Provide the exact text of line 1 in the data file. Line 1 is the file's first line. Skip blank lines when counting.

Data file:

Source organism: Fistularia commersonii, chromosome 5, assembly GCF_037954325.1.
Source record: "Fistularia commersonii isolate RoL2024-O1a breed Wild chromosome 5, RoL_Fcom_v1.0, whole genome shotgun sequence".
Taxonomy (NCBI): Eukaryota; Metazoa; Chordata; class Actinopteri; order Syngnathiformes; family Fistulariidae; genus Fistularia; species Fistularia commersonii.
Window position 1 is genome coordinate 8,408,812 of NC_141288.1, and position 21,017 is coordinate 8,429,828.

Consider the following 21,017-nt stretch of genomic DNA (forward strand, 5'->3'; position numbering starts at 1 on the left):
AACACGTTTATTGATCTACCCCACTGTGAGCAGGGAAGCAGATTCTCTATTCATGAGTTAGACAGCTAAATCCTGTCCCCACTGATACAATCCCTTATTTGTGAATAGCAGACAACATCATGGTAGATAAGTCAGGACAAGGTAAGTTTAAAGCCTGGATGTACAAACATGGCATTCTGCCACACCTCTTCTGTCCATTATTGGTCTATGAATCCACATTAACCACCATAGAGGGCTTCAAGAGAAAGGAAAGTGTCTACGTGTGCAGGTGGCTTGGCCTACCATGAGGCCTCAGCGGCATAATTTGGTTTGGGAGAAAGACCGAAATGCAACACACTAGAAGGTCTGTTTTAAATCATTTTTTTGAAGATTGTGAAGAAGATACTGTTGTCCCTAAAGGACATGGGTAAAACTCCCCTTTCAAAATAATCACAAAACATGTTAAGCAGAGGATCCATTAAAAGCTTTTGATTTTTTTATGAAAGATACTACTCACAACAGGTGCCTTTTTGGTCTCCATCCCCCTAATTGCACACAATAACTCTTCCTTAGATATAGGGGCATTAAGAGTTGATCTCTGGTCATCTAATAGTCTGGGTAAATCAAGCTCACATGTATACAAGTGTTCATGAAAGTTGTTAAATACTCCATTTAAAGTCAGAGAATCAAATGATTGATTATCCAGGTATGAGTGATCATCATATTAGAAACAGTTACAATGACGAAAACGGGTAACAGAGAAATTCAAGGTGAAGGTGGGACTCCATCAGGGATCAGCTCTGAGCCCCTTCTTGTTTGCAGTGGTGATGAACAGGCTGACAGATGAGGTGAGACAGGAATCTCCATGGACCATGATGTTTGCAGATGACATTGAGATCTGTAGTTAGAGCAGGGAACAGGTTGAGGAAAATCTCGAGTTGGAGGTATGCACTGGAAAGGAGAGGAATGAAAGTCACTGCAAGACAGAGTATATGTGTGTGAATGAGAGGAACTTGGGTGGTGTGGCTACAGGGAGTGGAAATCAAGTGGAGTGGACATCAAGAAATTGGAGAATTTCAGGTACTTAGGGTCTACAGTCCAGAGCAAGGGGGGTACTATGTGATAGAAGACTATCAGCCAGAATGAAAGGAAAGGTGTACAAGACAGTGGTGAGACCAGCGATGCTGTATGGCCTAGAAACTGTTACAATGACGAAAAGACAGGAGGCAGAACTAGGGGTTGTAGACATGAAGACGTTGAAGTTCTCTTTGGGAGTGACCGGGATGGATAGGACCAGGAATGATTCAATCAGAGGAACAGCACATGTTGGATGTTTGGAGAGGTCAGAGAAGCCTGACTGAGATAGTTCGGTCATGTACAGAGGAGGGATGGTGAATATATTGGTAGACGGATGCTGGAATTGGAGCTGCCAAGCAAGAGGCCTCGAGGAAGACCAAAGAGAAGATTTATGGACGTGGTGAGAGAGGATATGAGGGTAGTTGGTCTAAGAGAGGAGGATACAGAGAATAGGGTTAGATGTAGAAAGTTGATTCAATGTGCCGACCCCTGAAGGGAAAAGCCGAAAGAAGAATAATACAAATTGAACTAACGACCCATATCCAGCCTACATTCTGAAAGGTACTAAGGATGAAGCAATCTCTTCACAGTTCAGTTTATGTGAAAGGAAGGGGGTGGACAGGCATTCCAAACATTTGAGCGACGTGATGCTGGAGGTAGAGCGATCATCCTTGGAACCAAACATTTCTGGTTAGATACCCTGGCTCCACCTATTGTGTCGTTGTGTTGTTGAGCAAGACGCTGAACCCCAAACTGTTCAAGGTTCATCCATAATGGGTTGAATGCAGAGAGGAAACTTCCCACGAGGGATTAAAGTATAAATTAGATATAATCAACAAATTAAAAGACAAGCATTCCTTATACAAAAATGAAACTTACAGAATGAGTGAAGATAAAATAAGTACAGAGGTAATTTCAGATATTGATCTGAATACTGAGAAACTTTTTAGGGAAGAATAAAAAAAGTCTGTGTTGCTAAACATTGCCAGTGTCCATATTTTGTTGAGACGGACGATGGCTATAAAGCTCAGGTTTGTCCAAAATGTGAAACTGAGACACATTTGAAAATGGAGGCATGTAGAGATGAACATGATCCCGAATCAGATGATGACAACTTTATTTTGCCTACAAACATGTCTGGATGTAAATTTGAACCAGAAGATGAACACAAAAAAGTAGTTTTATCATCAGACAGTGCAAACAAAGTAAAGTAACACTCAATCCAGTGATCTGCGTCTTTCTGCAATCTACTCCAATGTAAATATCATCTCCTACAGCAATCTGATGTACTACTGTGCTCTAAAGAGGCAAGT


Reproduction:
Source organism: Fistularia commersonii, chromosome 5, assembly GCF_037954325.1.